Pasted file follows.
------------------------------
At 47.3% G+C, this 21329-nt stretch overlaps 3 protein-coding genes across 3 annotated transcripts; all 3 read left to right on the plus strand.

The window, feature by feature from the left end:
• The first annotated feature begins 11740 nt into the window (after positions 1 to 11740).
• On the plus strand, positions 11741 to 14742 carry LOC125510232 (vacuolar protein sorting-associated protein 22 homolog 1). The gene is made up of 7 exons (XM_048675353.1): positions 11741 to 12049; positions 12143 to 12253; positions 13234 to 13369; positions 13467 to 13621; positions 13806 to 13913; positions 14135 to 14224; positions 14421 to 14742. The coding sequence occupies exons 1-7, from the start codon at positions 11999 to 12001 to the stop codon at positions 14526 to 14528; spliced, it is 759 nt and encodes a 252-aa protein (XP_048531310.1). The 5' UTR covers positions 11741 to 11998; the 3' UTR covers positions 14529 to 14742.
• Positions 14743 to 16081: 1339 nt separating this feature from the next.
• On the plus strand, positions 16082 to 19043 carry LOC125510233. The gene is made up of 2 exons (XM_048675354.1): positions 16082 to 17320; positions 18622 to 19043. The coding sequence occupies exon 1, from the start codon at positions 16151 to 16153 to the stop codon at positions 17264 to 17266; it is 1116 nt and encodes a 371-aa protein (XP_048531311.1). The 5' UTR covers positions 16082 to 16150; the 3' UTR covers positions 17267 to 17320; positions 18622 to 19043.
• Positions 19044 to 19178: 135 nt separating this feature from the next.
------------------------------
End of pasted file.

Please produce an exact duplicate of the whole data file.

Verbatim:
At 47.3% G+C, this 21329-nt stretch overlaps 3 protein-coding genes across 3 annotated transcripts; all 3 read left to right on the plus strand.

The window, feature by feature from the left end:
• The first annotated feature begins 11740 nt into the window (after positions 1 to 11740).
• On the plus strand, positions 11741 to 14742 carry LOC125510232 (vacuolar protein sorting-associated protein 22 homolog 1). The gene is made up of 7 exons (XM_048675353.1): positions 11741 to 12049; positions 12143 to 12253; positions 13234 to 13369; positions 13467 to 13621; positions 13806 to 13913; positions 14135 to 14224; positions 14421 to 14742. The coding sequence occupies exons 1-7, from the start codon at positions 11999 to 12001 to the stop codon at positions 14526 to 14528; spliced, it is 759 nt and encodes a 252-aa protein (XP_048531310.1). The 5' UTR covers positions 11741 to 11998; the 3' UTR covers positions 14529 to 14742.
• Positions 14743 to 16081: 1339 nt separating this feature from the next.
• On the plus strand, positions 16082 to 19043 carry LOC125510233. The gene is made up of 2 exons (XM_048675354.1): positions 16082 to 17320; positions 18622 to 19043. The coding sequence occupies exon 1, from the start codon at positions 16151 to 16153 to the stop codon at positions 17264 to 17266; it is 1116 nt and encodes a 371-aa protein (XP_048531311.1). The 5' UTR covers positions 16082 to 16150; the 3' UTR covers positions 17267 to 17320; positions 18622 to 19043.
• Positions 19044 to 19178: 135 nt separating this feature from the next.